Ms. Johnson and Mr. Gunderson responded to questions from the committee about the arsenic standards and potential health impacts related to elevated arsenic levels. They also discussed measures to reduce the hazard related to arsenic in drinking water and waste water discharges.
09:43 AM -- Water Infrastructure Funding Challenges
Keith McLaughlin, Finance Director, Colorado Water Resources and Power Development Authority, described the laws that authorize spending from the Drinking Water Revolving Fund (DWRF) and the Water Pollution Control Revolving Fund (WPCRF). Each year the authority helps prepare a joint resolution for consideration by the General Assembly that makes changes to the water projects eligibility list. The authority anticipates issuing up to $30 million in DWRF loans and up to $35 million in WPCRF loans in 2012 for public drinking water and wastewater projects. He also described the preparation of the 2013 project eligibility list and expressed concern about possible reduced federal appropriations for public drinking water and waste water projects. He also discussed the impact of federal wage requirements related to the use of the federal grants according to the Davis-Bacon Act, and federal requirements that projects use materials produced in the U.S., according to the "Buy American" requirements. Mr. McLaughlin responded to questions from the committee about potential finance methods to offset the cost of complying with the Davis-Bacon Act and the Buy American requirements, and how the CWRPDA estimates future demand for its loans.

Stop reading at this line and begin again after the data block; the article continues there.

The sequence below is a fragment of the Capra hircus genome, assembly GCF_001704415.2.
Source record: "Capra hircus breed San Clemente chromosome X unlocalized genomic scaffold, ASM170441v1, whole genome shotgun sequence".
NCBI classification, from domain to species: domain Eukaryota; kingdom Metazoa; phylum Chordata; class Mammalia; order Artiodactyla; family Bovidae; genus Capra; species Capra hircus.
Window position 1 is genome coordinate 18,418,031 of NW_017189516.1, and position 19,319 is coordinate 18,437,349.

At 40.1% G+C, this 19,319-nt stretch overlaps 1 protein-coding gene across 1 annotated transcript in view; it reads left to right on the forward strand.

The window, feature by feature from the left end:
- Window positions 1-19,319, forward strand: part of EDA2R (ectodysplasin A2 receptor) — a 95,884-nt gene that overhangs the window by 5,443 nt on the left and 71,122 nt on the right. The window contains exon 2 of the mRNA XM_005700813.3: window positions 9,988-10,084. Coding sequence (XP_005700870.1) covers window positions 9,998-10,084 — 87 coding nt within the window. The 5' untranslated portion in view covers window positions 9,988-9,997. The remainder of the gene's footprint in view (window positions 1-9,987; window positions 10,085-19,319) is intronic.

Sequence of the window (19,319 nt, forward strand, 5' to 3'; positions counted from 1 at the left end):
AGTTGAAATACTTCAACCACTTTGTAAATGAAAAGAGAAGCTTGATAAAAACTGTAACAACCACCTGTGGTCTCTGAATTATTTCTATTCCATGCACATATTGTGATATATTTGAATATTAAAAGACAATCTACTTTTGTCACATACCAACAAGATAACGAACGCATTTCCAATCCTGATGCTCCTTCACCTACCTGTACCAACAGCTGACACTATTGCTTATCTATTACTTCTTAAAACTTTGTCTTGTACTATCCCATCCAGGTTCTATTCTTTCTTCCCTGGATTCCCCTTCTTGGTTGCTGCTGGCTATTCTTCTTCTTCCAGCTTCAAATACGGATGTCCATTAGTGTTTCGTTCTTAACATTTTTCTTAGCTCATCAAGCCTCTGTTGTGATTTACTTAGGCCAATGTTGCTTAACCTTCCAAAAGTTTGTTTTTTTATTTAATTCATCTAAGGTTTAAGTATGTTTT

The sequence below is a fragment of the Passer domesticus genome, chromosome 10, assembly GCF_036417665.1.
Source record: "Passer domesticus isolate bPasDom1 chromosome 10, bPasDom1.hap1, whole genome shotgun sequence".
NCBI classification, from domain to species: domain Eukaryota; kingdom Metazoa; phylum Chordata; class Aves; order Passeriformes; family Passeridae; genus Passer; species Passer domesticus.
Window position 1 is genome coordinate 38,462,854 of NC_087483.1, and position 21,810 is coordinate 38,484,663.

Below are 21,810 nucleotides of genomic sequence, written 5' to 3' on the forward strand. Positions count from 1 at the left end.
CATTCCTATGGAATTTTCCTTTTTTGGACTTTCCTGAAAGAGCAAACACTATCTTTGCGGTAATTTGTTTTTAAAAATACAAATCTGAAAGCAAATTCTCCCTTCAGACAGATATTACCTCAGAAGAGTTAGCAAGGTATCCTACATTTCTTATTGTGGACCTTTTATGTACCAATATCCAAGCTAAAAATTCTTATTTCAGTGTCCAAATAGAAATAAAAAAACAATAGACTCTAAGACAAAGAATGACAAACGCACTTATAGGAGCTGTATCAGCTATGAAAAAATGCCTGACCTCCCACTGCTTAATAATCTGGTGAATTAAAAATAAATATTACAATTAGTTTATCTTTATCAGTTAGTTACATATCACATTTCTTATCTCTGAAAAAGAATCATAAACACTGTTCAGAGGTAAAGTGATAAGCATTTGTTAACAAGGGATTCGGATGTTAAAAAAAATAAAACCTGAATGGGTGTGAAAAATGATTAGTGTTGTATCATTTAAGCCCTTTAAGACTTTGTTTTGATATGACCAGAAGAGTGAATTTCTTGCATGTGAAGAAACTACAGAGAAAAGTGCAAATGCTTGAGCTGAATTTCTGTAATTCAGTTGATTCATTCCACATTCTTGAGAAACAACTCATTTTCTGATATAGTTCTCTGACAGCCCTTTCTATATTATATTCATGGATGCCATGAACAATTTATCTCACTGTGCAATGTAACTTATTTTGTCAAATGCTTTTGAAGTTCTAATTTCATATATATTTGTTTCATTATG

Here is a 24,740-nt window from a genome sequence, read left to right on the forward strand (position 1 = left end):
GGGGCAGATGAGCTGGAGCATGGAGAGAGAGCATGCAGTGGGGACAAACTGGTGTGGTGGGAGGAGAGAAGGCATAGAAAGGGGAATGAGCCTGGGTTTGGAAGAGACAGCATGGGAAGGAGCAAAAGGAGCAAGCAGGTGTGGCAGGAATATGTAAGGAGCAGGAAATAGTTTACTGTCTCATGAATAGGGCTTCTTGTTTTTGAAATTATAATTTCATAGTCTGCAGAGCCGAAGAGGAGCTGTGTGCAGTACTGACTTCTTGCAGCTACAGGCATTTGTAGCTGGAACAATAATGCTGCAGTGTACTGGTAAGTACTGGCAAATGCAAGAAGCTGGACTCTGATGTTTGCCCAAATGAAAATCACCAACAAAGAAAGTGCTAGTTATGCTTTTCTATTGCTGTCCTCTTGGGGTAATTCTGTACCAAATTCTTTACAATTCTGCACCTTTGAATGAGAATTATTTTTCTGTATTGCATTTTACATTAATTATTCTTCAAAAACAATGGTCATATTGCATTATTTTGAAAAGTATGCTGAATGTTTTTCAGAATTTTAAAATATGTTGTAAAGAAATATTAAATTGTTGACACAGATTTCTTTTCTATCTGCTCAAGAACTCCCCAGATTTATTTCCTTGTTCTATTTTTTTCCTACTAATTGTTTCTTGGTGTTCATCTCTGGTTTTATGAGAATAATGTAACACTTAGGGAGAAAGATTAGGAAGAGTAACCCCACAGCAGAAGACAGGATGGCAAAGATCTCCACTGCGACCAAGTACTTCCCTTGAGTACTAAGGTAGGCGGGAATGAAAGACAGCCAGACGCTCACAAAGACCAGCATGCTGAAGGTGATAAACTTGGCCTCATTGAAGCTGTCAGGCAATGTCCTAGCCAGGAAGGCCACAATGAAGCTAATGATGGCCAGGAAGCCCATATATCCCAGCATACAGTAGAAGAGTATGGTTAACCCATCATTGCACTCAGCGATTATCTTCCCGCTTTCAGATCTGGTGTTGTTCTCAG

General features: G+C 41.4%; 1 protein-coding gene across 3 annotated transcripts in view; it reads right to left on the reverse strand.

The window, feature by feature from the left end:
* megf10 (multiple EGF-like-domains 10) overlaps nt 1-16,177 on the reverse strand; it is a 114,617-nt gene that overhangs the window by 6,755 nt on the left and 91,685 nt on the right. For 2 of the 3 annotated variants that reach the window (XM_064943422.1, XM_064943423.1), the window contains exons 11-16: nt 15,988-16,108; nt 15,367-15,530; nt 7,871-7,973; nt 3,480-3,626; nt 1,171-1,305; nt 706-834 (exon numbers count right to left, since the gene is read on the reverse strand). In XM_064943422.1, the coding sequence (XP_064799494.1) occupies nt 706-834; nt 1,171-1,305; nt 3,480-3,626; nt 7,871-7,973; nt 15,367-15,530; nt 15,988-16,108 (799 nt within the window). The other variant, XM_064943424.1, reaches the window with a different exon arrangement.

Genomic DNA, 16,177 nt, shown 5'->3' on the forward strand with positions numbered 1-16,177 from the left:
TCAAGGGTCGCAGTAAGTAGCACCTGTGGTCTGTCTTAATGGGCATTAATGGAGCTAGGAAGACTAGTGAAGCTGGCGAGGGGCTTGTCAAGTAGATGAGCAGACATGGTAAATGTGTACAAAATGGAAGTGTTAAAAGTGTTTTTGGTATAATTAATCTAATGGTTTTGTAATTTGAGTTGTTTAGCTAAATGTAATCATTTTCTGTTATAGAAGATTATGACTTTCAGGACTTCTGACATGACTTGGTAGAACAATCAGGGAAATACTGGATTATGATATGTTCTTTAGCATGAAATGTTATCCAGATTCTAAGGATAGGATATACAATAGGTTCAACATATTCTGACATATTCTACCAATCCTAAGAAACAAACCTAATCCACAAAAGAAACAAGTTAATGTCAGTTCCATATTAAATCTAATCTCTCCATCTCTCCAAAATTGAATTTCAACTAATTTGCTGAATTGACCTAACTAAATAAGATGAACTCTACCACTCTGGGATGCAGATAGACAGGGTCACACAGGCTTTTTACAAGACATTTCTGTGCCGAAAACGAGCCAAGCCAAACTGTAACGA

Steve Gunderson, Director, Water Quality Control Division (division), explained how the division works with the Department of Local Affairs and the CWRPDA to find affordable finance mechanism to help communities comply with state water quality regulations.